We just arrived safely in Costa Rica, after 18 days really intense on the sea. We are very very happy to have accomplished this challenge 🙂
Pending a more complete telling of this adventure in a future article, we share with you the text of our captain, Robert, about the most difficult part of this navigation: the Papagayo!
“We planned our passage to Costa Rica using the papagayos which were predicted to be in the 20 to 25 knot range from the NE which would yield a close reach through Nicaragua following the shore then a broad reach to Punta Santa Elena in Costa Rica. In the afternoon of the second day the winds began but dead on the nose so we tacked out using the working jib on the club foot and main which gave us 25 degrees into the wind but resuming our heading we began to miss Punta Elana slightly. During the night the main had be dropped as the papa’s kicked in. During the morning the next day a wave broke on the deck blasting the working jib tearing the clew track right off the club. Resetting the working jib on the jib track we lost almost 10 degrees of heading missing Punta Elena by a lot sending us out to sea. Two days earlier we were told of a couple who got caught by the papas and were blasted out 300 miles. The wind continued to build to 30 knot range and we were still beating into the wind and intense waves losing more and more degrees off the mark. Around mid morning I took the helm for the next 8 hours scraping every fraction of a degree to gain back our losses tracking every maunucia in the jib telltales running engine to prevent losses when the jib luffed. It was a suffer fest of blasting water in your face as the waves built higher but then a new texture appeared on the water off in the distance as it hit 40 knots of horizontal mist flattening the wind waves. The boat surged in the waves and real gains in degrees began to accumulate and we hit the mark but the screeching wind blew out the bearings in the wind generator and compressed the main mast step from the pressure which has to be repaired. It pushed the for deck down more than an inch cracking beams with all the shroud and stays hanging limp. The young French couple crewing were real champs taking every watch with grit but did remind me as we lay at anchor inside Punta Elena bay that I did warn them that there was the possibility of serious shit and there sure was. They have a good story to tell!”
After 2 months of intense and very varied journeys in Mexico, from Tijuana to Acapulco passing by La Paz, Ixmiquilpan, Mérida, Tulum, Bacalar, Palenque and Oaxaca, 1500km of cycling and the double by bus and ferry, we are ready to take the sea !
Since our meeting at La Paz, in Baja California, appointment was taken with Robert and Milagro, his double mast veissel all wooden of 38 feet. Freshly retired from in Designer activites, he re-built the ship from 2002 and embarked on this adventure last September: from his city of Seattle, he’s sailing on the Pacific waters towards the Panama Canal and the Virgin islands where he plans to arrive on mid-2020.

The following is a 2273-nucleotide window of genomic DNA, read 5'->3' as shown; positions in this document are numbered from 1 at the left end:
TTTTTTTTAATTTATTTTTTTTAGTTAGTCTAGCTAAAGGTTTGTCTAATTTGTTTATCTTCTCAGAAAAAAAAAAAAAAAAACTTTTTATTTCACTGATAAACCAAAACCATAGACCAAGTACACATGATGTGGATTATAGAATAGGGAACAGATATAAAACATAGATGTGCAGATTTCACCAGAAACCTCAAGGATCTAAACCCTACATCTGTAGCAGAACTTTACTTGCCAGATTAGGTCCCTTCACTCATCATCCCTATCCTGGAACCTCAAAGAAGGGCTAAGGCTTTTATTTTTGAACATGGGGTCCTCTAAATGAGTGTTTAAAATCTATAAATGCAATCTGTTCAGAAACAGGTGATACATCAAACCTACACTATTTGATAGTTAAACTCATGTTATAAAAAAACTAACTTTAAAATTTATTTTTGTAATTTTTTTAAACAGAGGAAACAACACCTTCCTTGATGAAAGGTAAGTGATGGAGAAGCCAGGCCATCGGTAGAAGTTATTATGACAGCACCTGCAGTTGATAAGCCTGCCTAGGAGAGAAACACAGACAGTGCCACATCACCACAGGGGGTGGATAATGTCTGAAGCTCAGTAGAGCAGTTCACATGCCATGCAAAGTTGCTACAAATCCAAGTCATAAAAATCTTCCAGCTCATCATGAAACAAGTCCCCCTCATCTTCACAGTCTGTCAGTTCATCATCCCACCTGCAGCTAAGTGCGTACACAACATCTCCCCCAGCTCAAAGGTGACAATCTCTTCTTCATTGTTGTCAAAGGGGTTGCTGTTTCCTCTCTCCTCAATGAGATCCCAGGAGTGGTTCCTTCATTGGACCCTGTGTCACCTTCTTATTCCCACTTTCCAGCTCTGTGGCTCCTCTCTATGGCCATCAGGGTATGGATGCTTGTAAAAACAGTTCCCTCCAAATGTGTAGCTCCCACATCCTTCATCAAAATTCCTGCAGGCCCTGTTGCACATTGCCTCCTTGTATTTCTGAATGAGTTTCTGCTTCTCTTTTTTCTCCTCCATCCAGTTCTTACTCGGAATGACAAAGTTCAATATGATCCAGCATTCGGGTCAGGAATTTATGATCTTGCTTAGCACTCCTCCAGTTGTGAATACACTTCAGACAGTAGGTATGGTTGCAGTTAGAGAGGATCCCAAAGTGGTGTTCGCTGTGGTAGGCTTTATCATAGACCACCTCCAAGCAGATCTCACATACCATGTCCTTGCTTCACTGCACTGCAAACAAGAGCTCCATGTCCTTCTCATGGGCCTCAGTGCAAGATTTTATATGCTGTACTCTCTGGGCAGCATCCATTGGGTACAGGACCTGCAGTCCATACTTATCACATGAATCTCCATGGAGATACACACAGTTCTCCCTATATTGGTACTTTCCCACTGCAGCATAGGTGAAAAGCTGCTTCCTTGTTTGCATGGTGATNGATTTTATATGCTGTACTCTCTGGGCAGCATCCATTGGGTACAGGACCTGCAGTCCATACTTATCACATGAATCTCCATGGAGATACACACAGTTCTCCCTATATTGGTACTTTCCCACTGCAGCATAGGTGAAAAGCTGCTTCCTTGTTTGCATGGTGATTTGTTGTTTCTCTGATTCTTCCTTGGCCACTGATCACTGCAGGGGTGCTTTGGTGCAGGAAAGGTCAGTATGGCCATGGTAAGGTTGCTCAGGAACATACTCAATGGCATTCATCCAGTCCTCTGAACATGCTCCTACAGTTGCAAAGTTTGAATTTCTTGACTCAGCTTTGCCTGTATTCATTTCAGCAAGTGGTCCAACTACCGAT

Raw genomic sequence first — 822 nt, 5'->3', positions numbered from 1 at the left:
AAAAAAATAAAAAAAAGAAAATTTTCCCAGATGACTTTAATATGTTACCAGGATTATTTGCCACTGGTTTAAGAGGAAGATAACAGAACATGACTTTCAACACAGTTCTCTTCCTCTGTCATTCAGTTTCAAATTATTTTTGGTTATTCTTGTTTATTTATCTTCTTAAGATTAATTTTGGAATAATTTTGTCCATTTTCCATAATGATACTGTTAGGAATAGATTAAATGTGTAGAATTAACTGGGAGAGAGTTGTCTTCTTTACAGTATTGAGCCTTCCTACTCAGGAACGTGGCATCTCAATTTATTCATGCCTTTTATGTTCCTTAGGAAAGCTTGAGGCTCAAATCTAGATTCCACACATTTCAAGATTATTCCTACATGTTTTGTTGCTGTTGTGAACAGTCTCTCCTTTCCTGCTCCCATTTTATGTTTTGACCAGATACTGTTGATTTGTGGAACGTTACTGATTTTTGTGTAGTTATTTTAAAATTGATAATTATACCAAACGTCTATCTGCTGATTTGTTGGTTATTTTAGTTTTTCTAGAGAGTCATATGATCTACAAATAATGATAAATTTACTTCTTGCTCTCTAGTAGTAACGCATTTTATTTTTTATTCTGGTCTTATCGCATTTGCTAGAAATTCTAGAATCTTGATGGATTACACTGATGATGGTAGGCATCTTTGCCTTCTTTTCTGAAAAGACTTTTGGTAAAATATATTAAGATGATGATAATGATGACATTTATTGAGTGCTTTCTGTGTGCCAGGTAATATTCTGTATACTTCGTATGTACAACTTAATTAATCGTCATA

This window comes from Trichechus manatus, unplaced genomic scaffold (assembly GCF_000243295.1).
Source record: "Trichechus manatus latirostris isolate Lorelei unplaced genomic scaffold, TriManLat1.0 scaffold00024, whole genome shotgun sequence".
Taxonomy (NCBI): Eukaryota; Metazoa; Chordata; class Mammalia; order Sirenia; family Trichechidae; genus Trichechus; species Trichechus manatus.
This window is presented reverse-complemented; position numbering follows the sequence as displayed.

We are happy and lucky to join him to realize the sailing trip from Acapulco to Costa Rica with our 2 bikes on board! 2 weeks of navigation off the coast of Guatemala, Salvador and Nicaragua who promise to be full of adventures and marine challenges!
Arrival at Costa Rica is planned for the beginning of February, we’ll meet there Clea’s twin sister, Betty !
From the Sea of Cortes to the Caribbean, including cenotes and lagunas, the aquatic world takes a good part in this twelveth episode video Cycloclock, filmed in no less than 7 States of Mexico!
You will also discover poetic scenes of cyclicing life, colorful streets of colonial cities and the jungle where many mythical Maya’s temples and animal/vegetal wonders are hosted. Open largely your eyes and ears!
To end in beauty and in cycling this year 2019, we chose to migrate to the extreme south-east of Mexico, in Mayan country towards the Yucatan peninsula and the Quintana Roo. From Mérida to Bacalar, we took advantage, despite mass tourism, of a large, invigorating sun and natural wonders. Here are our best memories 🙂
From Mérida where we are welcomed with onions by our hosts Warmshowers Ken & Erin, we leave on a small road to Izamal. The day is very peaceful, punctuated by multiple “topes” (donkey backs in good shape) and a few typical villages: a large sleepy square decorated with tropical trees, some shops and Christmas decorations of course!
In Izamal, the yellow city, we stroll through fairly quiet alleys reminiscent of Andalusia, then we visit the huge central church and an ancient Mayan pyramid, small and rather conquest.
In Valladolid, we celebrate Christmas at the youth hostel around a buffet shared between backpackers and then discover our first cenote the next day (natural pool, generally quite deep and with crystal clear water). The city is not particularly charming elsewhere.
60km further south, after a somewhat monotonous road, full of plastics and wild dumps, we discover Coba and its large Maya archaeological site. Ironically, tourists travel by the hundreds by rental bikes (after coming by bus and pick up …) but we are forbidden access with our own mounts! We will therefore spend a good two hours on foot but the place is worth the detour. Then we stop for the night in the cool, at the edge of the jungle, at the Malinche Inn Café which we highly recommend!
Next step: Tulum! We land on December 27, at the heart of the holidays of hordes of Europeans and Americans who have come to seek the sun and relax on the Caribbean coast. Suffice to say that at first glance, we are a bit wary. But ultimately the charm operates, largely thanks to Ursulla, an Austrian converted into a local guide, captured by magic via a Warmshowers contact. In 2 quick days, we visit a new cenote and enjoy local and varied food in town.